So, unusually for me, I didn’t really report anything in the first two days following surgery.
This is because a) I was 8 hours in surgery and then 8 hours in recovery with a very dodgy bleed that wouldn’t stop, and kept threatening to send me back into theatre (‘gushing’ they said the next day, though not at the time), b) I then grew a big haematoma and that provoked two more nights of being ‘ready for surgery’ first thing in the morning/s, and lots of terror because c) morphine and I are not friends (we are, in fact, vomit-y to say the least) and d) I was shattered and out of it.
But by Day 3 things were improving, and on Day 4 I left hospital. Despite a time-of-leaving/missing-blood-tests hiccup staff were uniformly and utterly generous, kind, sensitive, aware, accommodating and brilliant. And special mention to the recovery nurse from Oz who I talked to (in between morphine haze) about vocation and mission. She was vocation personified.
My facebook page is fairly private. There are family and (actual, real life) friends there, and also people who are friends-of-friends. I tend not to say yes to total strangers, the kindness of strangers is what twitter is for. So this, slightly edited for still more privacy, is what I shared with them, in case it’s interesting to you.
Post-Op Day 1 :
Thank you thank you all so much for your love and kindness and generosity. It was a VERY eventful night, following a long long surgery, but things are much better this afternoon. And, in huge gratitude to the NHS and the massive privilege of this view (Buddhas!) I send you much love and thanks. I won’t get around to answering emails/texts for a bit, I AM going to rest! There’s a taniwha in that river, protecting me … Xxx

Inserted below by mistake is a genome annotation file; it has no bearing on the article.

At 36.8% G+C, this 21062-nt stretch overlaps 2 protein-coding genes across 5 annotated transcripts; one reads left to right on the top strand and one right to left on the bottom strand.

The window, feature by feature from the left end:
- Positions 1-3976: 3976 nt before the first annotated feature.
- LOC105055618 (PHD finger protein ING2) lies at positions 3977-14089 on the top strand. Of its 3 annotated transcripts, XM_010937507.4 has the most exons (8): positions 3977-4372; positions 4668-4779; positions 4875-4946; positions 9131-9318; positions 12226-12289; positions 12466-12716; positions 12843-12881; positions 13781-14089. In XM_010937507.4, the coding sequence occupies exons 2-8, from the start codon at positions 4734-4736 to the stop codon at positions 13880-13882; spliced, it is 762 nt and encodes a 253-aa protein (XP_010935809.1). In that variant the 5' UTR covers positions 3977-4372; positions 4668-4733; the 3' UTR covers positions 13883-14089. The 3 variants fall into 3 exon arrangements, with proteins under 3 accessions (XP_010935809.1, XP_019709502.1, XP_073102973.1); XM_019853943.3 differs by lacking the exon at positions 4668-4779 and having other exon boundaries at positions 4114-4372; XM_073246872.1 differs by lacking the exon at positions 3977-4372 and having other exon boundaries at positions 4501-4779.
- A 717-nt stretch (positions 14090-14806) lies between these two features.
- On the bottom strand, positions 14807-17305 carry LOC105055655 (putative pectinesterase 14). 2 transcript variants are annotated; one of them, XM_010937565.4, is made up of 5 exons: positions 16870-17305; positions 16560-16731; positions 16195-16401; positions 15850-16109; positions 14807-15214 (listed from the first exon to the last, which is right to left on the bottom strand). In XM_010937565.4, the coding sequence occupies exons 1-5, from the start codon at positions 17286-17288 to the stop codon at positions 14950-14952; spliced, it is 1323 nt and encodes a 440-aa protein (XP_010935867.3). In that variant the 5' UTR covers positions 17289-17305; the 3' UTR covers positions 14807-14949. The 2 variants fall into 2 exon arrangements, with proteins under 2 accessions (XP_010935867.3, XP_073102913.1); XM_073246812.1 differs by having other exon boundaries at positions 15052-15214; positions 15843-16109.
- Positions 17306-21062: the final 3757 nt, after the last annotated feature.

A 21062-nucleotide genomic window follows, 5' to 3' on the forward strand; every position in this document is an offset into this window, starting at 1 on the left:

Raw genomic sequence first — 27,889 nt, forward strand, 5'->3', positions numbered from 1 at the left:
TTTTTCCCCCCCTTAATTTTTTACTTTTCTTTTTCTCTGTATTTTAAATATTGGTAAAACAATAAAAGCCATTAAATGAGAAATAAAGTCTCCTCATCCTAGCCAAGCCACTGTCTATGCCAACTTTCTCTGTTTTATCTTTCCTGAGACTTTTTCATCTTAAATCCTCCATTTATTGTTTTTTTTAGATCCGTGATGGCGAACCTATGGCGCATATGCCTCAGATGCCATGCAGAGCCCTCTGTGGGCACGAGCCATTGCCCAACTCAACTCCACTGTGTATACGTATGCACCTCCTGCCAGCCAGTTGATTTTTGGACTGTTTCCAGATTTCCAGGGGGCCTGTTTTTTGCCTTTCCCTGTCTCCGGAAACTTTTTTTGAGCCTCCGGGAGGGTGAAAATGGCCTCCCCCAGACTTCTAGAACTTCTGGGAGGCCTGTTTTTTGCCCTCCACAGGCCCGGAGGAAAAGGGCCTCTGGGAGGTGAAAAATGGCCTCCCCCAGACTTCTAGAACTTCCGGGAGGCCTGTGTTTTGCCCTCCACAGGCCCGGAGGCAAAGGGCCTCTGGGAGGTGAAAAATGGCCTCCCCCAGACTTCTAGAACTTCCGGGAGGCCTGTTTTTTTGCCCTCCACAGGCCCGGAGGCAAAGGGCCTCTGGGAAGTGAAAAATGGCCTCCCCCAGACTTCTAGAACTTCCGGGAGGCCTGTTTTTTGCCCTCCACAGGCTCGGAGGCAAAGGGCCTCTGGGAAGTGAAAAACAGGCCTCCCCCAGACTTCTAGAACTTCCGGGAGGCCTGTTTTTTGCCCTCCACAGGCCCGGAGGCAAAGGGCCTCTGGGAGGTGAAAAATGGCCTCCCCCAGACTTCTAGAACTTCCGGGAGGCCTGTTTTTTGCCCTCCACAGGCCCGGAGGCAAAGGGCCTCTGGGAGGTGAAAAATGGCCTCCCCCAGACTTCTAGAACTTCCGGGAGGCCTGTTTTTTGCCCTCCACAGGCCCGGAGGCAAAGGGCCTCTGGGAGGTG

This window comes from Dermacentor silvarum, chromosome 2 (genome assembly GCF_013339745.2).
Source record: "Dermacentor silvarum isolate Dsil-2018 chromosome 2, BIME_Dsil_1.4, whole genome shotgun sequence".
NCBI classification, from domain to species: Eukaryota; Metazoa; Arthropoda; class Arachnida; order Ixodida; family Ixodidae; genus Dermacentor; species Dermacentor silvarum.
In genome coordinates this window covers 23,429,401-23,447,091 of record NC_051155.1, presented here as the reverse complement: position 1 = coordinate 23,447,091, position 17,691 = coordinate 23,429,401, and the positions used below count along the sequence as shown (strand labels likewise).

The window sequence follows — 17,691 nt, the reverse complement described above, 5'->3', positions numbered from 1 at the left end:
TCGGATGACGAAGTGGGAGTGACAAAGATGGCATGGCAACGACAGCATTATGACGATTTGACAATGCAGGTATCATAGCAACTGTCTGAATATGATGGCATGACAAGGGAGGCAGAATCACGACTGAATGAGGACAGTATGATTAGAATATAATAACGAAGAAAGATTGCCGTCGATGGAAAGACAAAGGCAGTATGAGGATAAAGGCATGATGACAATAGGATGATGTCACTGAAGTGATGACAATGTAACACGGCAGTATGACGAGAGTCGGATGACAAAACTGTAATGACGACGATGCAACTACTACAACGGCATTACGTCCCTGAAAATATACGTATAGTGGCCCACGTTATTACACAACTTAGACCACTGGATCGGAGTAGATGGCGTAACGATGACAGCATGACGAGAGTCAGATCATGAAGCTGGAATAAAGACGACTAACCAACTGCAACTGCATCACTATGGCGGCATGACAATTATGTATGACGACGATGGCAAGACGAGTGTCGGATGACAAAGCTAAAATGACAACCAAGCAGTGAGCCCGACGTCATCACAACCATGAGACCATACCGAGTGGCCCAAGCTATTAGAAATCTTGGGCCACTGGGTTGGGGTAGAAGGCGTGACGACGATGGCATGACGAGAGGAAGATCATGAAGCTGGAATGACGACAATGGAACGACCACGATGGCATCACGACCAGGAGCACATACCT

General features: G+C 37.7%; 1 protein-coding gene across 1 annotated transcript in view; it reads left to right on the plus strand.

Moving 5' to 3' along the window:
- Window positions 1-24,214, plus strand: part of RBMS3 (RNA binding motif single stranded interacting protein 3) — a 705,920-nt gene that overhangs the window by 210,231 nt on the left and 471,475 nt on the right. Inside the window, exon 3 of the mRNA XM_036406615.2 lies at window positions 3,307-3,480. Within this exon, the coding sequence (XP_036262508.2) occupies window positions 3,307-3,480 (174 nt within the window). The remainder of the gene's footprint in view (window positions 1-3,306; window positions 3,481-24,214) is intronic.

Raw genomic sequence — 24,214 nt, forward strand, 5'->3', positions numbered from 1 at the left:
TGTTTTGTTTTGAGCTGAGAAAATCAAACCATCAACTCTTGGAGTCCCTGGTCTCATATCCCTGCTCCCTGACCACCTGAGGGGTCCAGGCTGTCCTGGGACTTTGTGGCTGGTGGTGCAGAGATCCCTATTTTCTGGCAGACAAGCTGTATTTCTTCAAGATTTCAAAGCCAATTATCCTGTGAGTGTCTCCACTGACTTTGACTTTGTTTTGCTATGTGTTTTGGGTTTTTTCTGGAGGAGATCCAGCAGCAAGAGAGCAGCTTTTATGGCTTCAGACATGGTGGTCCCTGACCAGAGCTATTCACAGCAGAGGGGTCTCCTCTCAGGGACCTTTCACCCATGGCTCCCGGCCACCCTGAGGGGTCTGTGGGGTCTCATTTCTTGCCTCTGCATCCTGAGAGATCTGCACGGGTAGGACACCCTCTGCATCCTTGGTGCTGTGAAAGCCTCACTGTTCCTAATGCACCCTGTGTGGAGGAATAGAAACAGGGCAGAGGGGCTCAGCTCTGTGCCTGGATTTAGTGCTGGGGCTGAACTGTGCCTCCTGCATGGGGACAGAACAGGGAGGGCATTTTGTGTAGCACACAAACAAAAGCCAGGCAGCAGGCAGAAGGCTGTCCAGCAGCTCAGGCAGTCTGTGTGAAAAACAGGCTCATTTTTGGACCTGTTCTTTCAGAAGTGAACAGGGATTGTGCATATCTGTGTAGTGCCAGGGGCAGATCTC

(Shelley took the pic, not me!)
Post-Op Day 2 :
A peculiarly intimate and lovely relationship with the young woman in the bed opposite. From named country maybe, didn’t want to ask for fear of sounding like a UKIP-er (though everyone always asks me about my accent…). She’s so young to be going through this (30s, as I was first time round), and we both had dire first nights and equally upsetting second nights (in the 48 hours here I have twice been told I will need to go back into surgery, due to various dramas, only to be reprieved at last minute) … Anyway, she and I both had slightly better days today, better enough to be able to say hello to her husband (?) and them to Shelley. And just now we wished each other a good night and a better day tomorrow, inshallah. And so I have someone’s else’s health to add to my list to chant for, as others are chanting for mine. (And when not crying about being carted off to an extra surgery, this view is stunning …) Grateful and NHS-loving goodnight.
Post-Op Day 3a :